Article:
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The Origins of Totalitarianism (Harvest Book, Hb244)

The Origins of Totalitarianism (Harvest Book, Hb244) [Kindle Edition]

Hannah Arendt
4.3 out of 5 stars  See all reviews (10 customer reviews)

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Product Description

Product Description

Hannah Arendt's definitive work on totalitarianism and an essential component of any study of twentieth-century political history


The Origins of Totalitarianism begins with the rise of anti-Semitism in central and western Europe in the 1800s and continues with an examination of European colonial imperialism from 1884 to the outbreak of World War I. Arendt explores the institutions and operations of totalitarian movements, focusing on the two genuine forms of totalitarian government in our time—Nazi Germany and Stalinist Russia—which she adroitly recognizes were two sides of the same coin, rather than opposing philosophies of Right and Left. From this vantage point, she discusses the evolution of classes into masses, the role of propaganda in dealing with the nontotalitarian world, the use of terror, and the nature of isolation and loneliness as preconditions for total domination.

Product details

  • Format: Kindle Edition
  • File Size: 1296 KB
  • Print Length: 578 pages
  • Page Numbers Source ISBN: 0156701537
  • Publisher: Mariner Books; New edition (21 Mar. 1973)
  • Sold by: Amazon Media EU S.à r.l.
  • Language: English
  • ASIN: B004Q9TLJW
  • Text-to-Speech: Enabled
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  • Word Wise: Not Enabled
  • Average Customer Review: 4.3 out of 5 stars  See all reviews (10 customer reviews)
  • Amazon Bestsellers Rank: #151,601 Paid in Kindle Store (See Top 100 Paid in Kindle Store)
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Customer Reviews

4.3 out of 5 stars
4.3 out of 5 stars
Most Helpful Customer Reviews
45 of 46 people found the following review helpful
4.0 out of 5 stars Comprehensive 26 Feb. 1999
By A Customer
If you have a couple of months to spare and an interest not only in the Totalitarian regimes in the former Soviet Union and Germany, but also a desire to learn about antisemitism and imperialism then this is the book for you. If you just want to know about Totalitarianism, get the volume only containing that portion. This is an incredibly dense and comprehensive history that takes both patience and time to wade through. The journey is well worth it, though, as Hannah Arendt shows the incredibly destructive nature of all that makes one human under a totalitarian rule. It isn't a fun read, but definitely a rewarding one.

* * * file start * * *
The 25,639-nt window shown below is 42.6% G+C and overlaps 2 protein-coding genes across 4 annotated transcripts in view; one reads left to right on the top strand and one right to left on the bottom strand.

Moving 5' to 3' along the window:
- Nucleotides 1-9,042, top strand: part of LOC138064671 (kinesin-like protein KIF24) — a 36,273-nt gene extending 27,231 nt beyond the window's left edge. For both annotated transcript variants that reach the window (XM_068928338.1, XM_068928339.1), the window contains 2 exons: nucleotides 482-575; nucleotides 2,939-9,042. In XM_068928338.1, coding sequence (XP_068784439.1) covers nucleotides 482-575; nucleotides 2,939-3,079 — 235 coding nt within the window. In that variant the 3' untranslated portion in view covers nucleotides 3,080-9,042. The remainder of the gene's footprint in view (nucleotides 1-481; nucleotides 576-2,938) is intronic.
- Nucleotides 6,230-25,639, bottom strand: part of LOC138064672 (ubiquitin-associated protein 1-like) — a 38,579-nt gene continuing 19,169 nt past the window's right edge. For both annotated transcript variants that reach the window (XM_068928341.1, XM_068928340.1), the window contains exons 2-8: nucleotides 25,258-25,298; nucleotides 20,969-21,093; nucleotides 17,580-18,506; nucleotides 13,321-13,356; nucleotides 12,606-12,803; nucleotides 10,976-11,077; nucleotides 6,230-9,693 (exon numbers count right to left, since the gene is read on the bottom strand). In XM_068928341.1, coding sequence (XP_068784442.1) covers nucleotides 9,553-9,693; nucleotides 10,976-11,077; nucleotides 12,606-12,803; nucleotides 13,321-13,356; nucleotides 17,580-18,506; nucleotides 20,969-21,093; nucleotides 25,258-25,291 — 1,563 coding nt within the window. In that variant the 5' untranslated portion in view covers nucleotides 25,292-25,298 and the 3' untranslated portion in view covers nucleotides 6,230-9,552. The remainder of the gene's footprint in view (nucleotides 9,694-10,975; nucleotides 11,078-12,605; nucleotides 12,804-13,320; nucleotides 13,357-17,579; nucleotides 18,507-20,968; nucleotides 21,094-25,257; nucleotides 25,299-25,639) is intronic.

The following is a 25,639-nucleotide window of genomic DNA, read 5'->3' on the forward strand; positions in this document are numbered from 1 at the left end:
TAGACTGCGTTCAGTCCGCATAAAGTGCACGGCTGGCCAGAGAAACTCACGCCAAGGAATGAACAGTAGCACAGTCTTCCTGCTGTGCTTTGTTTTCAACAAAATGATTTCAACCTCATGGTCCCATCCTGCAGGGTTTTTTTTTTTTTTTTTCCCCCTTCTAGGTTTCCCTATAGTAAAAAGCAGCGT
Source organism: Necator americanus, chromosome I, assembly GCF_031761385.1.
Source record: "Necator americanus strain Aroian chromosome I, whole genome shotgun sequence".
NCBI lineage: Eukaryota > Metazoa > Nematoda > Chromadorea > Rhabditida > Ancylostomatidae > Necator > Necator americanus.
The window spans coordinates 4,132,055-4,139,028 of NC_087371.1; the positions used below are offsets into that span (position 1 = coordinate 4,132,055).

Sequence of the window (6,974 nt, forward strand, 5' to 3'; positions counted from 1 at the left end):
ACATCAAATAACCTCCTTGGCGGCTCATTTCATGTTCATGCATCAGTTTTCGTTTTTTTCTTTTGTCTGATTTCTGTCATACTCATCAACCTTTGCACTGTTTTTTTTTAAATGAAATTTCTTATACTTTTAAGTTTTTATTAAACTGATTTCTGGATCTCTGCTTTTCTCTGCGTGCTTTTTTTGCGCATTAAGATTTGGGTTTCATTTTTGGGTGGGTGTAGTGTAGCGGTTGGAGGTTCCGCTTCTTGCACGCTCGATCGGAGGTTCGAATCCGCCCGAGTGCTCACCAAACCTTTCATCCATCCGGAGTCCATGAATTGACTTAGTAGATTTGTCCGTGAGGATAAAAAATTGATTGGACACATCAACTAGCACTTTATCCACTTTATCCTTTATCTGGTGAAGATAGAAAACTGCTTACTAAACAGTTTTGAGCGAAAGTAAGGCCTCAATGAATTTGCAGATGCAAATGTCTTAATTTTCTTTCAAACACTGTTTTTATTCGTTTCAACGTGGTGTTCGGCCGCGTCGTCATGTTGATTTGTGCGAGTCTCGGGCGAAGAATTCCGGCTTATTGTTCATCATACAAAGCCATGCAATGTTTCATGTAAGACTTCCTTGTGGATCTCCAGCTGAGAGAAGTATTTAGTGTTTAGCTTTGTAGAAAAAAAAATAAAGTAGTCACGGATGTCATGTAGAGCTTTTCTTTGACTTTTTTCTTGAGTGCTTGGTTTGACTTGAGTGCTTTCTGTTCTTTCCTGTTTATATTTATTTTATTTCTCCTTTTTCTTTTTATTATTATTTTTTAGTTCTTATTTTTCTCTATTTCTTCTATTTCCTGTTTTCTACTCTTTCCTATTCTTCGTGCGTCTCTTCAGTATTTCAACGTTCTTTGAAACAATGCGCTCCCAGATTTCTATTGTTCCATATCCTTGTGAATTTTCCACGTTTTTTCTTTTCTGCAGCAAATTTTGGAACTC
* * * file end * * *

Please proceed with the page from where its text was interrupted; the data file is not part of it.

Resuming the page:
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9 of 10 people found the following review helpful
4.0 out of 5 stars A Discourse On Monsters Of Conceit 21 Nov. 2010
By demola
TOOT is Arendt's heavily opinionated opus on Antisemitism, Imperialism and Totalitarianism. On Antisemitism, Arendt opines that Europe's Jews had an active hand to play in being victimized. They refused to integrate, becoming bankers to hated monarchies and ended up being easy targets for radical interests opposed to the aristocracy. She blames the Jews for their "chosenness" saying, "Whenever peoples have been separated from action and achievements ... they have been inclined to ... claim divinity and a mission to redeem the whole world". She doesn't give any other examples of such peoples. [The reviewer is not Jewish nor is he sympathetic as regards the Israeli government's political actions]. Arendt does stress though that the "Protocols of the Elders of Zion" were a forgery.

I think that her analysis is magisterial and incisive and she was an academic at the top of her game. However not all her statements, like this one, have proved to be correct: "Hitler, who during his lifetime exercised a fascination to which allegedly no one was immune, and who after his defeat and death is today so thoroughly forgotten". This was written soon after WW2.